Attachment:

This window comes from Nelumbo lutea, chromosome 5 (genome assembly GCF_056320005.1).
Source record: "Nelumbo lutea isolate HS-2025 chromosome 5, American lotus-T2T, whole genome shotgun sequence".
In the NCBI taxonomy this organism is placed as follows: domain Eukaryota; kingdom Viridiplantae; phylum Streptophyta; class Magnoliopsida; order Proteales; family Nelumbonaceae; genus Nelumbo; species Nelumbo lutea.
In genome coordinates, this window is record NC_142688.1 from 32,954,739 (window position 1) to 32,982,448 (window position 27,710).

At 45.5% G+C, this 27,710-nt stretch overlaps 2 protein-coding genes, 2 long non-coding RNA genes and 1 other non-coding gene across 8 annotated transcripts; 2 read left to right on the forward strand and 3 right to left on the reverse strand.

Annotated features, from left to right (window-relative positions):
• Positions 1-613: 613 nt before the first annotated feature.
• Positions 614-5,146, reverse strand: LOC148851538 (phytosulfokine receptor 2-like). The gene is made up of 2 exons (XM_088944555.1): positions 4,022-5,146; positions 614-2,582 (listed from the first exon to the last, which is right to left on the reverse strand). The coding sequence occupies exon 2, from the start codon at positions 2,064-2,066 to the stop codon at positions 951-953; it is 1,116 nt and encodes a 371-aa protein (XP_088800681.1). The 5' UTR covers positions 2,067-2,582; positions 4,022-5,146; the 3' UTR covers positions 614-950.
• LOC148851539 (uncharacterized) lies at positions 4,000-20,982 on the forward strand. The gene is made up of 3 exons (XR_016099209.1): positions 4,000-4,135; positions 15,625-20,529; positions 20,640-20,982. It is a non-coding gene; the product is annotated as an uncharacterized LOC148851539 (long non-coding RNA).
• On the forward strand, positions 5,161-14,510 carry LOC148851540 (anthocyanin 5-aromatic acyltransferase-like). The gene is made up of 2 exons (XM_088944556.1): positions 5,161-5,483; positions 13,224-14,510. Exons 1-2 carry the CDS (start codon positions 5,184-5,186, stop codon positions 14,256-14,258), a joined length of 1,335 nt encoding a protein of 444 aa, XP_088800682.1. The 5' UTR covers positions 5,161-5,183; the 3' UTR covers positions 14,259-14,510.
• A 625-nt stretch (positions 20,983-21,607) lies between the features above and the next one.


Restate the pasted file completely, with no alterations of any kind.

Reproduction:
This window comes from Nelumbo lutea, chromosome 5 (genome assembly GCF_056320005.1).
Source record: "Nelumbo lutea isolate HS-2025 chromosome 5, American lotus-T2T, whole genome shotgun sequence".
In the NCBI taxonomy this organism is placed as follows: domain Eukaryota; kingdom Viridiplantae; phylum Streptophyta; class Magnoliopsida; order Proteales; family Nelumbonaceae; genus Nelumbo; species Nelumbo lutea.
In genome coordinates, this window is record NC_142688.1 from 32,954,739 (window position 1) to 32,982,448 (window position 27,710).

At 45.5% G+C, this 27,710-nt stretch overlaps 2 protein-coding genes, 2 long non-coding RNA genes and 1 other non-coding gene across 8 annotated transcripts; 2 read left to right on the forward strand and 3 right to left on the reverse strand.

Annotated features, from left to right (window-relative positions):
• Positions 1-613: 613 nt before the first annotated feature.
• Positions 614-5,146, reverse strand: LOC148851538 (phytosulfokine receptor 2-like). The gene is made up of 2 exons (XM_088944555.1): positions 4,022-5,146; positions 614-2,582 (listed from the first exon to the last, which is right to left on the reverse strand). The coding sequence occupies exon 2, from the start codon at positions 2,064-2,066 to the stop codon at positions 951-953; it is 1,116 nt and encodes a 371-aa protein (XP_088800681.1). The 5' UTR covers positions 2,067-2,582; positions 4,022-5,146; the 3' UTR covers positions 614-950.
• LOC148851539 (uncharacterized) lies at positions 4,000-20,982 on the forward strand. The gene is made up of 3 exons (XR_016099209.1): positions 4,000-4,135; positions 15,625-20,529; positions 20,640-20,982. It is a non-coding gene; the product is annotated as an uncharacterized LOC148851539 (long non-coding RNA).
• On the forward strand, positions 5,161-14,510 carry LOC148851540 (anthocyanin 5-aromatic acyltransferase-like). The gene is made up of 2 exons (XM_088944556.1): positions 5,161-5,483; positions 13,224-14,510. Exons 1-2 carry the CDS (start codon positions 5,184-5,186, stop codon positions 14,256-14,258), a joined length of 1,335 nt encoding a protein of 444 aa, XP_088800682.1. The 5' UTR covers positions 5,161-5,183; the 3' UTR covers positions 14,259-14,510.
• A 625-nt stretch (positions 20,983-21,607) lies between the features above and the next one.